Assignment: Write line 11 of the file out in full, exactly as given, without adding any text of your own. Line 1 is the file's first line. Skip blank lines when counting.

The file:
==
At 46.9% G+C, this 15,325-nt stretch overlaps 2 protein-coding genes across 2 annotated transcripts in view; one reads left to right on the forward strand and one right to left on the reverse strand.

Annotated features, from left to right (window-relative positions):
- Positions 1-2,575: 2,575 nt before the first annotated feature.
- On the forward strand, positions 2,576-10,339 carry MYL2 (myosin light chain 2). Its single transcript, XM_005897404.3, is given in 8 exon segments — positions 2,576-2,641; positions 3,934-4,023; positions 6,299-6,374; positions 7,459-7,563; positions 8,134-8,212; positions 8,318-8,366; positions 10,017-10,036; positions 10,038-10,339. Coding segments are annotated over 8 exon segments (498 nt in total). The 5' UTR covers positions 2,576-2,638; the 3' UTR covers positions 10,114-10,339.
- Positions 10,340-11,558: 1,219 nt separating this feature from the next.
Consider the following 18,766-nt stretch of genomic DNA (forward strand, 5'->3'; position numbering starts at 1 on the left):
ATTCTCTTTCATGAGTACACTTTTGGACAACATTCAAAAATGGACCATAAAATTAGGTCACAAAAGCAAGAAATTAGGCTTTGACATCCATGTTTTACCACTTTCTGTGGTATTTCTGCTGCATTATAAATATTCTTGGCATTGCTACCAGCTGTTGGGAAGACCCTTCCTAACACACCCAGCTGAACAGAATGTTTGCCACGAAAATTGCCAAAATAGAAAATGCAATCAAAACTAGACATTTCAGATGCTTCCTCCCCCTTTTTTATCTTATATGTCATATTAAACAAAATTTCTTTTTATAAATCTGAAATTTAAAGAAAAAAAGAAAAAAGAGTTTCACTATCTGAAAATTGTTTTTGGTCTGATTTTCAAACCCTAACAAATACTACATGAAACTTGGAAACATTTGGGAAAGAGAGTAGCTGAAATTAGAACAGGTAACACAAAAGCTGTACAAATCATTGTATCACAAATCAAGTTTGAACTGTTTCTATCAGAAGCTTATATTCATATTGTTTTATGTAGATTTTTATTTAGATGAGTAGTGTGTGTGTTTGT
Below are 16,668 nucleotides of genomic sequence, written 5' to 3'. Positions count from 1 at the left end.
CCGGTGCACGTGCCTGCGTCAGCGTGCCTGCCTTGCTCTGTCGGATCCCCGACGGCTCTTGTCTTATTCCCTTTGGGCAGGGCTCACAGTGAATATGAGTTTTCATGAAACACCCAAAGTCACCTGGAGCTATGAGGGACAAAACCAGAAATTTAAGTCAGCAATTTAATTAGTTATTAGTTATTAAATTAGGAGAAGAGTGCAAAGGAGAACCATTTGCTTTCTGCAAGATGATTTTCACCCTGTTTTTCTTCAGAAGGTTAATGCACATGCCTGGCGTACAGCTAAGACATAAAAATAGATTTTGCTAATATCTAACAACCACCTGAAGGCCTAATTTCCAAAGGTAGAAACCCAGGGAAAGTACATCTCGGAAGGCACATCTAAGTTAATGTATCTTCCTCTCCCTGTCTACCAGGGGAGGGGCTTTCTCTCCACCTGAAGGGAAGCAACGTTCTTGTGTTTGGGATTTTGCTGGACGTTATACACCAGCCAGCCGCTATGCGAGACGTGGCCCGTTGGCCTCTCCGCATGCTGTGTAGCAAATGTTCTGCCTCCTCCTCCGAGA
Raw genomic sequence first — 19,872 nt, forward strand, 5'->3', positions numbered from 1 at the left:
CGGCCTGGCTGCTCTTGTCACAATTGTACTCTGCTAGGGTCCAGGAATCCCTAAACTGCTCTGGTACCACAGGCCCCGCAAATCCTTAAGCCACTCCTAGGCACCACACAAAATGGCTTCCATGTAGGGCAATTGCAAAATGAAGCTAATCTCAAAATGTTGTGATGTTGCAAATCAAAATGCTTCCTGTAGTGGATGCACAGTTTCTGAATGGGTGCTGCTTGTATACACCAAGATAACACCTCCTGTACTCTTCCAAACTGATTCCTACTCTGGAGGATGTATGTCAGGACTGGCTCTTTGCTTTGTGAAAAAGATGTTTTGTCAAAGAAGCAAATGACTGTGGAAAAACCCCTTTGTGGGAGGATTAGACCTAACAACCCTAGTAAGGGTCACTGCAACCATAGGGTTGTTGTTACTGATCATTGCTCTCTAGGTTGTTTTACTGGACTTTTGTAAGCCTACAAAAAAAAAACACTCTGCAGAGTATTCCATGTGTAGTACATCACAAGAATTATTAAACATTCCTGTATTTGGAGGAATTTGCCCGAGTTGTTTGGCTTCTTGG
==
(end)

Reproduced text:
CGGCCTGGCTGCTCTTGTCACAATTGTACTCTGCTAGGGTCCAGGAATCCCTAAACTGCTCTGGTACCACAGGCCCCGCAAATCCTTAAGCCACTCCTAGGCACCACACAAAATGGCTTCCATGTAGGGCAATTGCAAAATGAAGCTAATCTCAAAATGTTGTGATGTTGCAAATCAAAATGCTTCCTGTAGTGGATGCACAGTTTCTGAATGGGTGCTGCTTGTATACACCAAGATAACACCTCCTGTACTCTTCCAAACTGATTCCTACTCTGGAGGATGTATGTCAGGACTGGCTCTTTGCTTTGTGAAAAAGATGTTTTGTCAAAGAAGCAAATGACTGTGGAAAAACCCCTTTGTGGGAGGATTAGACCTAACAACCCTAGTAAGGGTCACTGCAACCATAGGGTTGTTGTTACTGATCATTGCTCTCTAGGTTGTTTTACTGGACTTTTGTAAGCCTACAAAAAAAAAACACTCTGCAGAGTATTCCATGTGTAGTACATCACAAGAATTATTAAACATTCCTGTATTTGGAGGAATTTGCCCGAGTTGTTTGGCTTCTTGG